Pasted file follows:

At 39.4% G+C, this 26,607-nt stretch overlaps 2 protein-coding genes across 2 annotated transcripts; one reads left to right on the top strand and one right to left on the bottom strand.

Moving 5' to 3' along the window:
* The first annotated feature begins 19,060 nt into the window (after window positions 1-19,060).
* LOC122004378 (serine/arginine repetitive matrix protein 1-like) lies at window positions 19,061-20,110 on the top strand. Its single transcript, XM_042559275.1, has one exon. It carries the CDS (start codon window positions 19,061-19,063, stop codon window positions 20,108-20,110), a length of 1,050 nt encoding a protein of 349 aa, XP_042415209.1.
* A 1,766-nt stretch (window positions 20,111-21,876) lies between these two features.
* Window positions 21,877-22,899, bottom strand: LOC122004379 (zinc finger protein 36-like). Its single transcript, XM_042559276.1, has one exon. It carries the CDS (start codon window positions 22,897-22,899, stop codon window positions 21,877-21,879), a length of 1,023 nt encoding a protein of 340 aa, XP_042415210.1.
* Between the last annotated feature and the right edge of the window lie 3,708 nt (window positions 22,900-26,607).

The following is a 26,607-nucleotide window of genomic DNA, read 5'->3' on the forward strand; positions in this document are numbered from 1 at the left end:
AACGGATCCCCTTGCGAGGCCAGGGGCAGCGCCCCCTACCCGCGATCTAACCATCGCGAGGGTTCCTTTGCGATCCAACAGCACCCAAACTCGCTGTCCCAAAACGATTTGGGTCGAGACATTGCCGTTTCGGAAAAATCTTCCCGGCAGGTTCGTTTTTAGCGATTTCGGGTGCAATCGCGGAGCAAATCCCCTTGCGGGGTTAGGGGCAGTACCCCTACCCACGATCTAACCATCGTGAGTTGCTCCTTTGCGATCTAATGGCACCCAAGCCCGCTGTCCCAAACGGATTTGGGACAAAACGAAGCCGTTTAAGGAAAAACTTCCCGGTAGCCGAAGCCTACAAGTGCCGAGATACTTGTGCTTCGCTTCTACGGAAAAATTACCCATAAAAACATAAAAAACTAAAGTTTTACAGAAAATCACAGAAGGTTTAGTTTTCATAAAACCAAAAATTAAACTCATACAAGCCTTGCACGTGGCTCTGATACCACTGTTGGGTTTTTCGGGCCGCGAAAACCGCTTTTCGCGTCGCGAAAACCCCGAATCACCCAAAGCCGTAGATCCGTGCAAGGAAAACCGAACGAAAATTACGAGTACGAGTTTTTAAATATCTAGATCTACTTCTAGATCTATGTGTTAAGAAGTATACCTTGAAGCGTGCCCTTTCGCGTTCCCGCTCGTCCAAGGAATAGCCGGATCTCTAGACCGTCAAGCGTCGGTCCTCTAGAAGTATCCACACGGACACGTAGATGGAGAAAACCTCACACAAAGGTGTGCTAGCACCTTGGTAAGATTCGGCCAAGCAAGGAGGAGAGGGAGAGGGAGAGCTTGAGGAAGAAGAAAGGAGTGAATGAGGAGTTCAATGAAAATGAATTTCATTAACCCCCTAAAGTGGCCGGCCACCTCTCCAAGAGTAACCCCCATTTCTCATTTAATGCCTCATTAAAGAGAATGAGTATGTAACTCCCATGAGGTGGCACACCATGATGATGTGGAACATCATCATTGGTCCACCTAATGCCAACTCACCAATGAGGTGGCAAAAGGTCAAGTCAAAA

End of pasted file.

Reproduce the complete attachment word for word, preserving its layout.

At 39.4% G+C, this 26,607-nt stretch overlaps 2 protein-coding genes across 2 annotated transcripts; one reads left to right on the top strand and one right to left on the bottom strand.

Moving 5' to 3' along the window:
* The first annotated feature begins 19,060 nt into the window (after window positions 1-19,060).
* LOC122004378 (serine/arginine repetitive matrix protein 1-like) lies at window positions 19,061-20,110 on the top strand. Its single transcript, XM_042559275.1, has one exon. It carries the CDS (start codon window positions 19,061-19,063, stop codon window positions 20,108-20,110), a length of 1,050 nt encoding a protein of 349 aa, XP_042415209.1.
* A 1,766-nt stretch (window positions 20,111-21,876) lies between these two features.
* Window positions 21,877-22,899, bottom strand: LOC122004379 (zinc finger protein 36-like). Its single transcript, XM_042559276.1, has one exon. It carries the CDS (start codon window positions 22,897-22,899, stop codon window positions 21,877-21,879), a length of 1,023 nt encoding a protein of 340 aa, XP_042415210.1.
* Between the last annotated feature and the right edge of the window lie 3,708 nt (window positions 22,900-26,607).

The following is a 26,607-nucleotide window of genomic DNA, read 5'->3' on the forward strand; positions in this document are numbered from 1 at the left end:
AACGGATCCCCTTGCGAGGCCAGGGGCAGCGCCCCCTACCCGCGATCTAACCATCGCGAGGGTTCCTTTGCGATCCAACAGCACCCAAACTCGCTGTCCCAAAACGATTTGGGTCGAGACATTGCCGTTTCGGAAAAATCTTCCCGGCAGGTTCGTTTTTAGCGATTTCGGGTGCAATCGCGGAGCAAATCCCCTTGCGGGGTTAGGGGCAGTACCCCTACCCACGATCTAACCATCGTGAGTTGCTCCTTTGCGATCTAATGGCACCCAAGCCCGCTGTCCCAAACGGATTTGGGACAAAACGAAGCCGTTTAAGGAAAAACTTCCCGGTAGCCGAAGCCTACAAGTGCCGAGATACTTGTGCTTCGCTTCTACGGAAAAATTACCCATAAAAACATAAAAAACTAAAGTTTTACAGAAAATCACAGAAGGTTTAGTTTTCATAAAACCAAAAATTAAACTCATACAAGCCTTGCACGTGGCTCTGATACCACTGTTGGGTTTTTCGGGCCGCGAAAACCGCTTTTCGCGTCGCGAAAACCCCGAATCACCCAAAGCCGTAGATCCGTGCAAGGAAAACCGAACGAAAATTACGAGTACGAGTTTTTAAATATCTAGATCTACTTCTAGATCTATGTGTTAAGAAGTATACCTTGAAGCGTGCCCTTTCGCGTTCCCGCTCGTCCAAGGAATAGCCGGATCTCTAGACCGTCAAGCGTCGGTCCTCTAGAAGTATCCACACGGACACGTAGATGGAGAAAACCTCACACAAAGGTGTGCTAGCACCTTGGTAAGATTCGGCCAAGCAAGGAGGAGAGGGAGAGGGAGAGCTTGAGGAAGAAGAAAGGAGTGAATGAGGAGTTCAATGAAAATGAATTTCATTAACCCCCTAAAGTGGCCGGCCACCTCTCCAAGAGTAACCCCCATTTCTCATTTAATGCCTCATTAAAGAGAATGAGTATGTAACTCCCATGAGGTGGCACACCATGATGATGTGGAACATCATCATTGGTCCACCTAATGCCAACTCACCAATGAGGTGGCAAAAGGTCAAGTCAAAA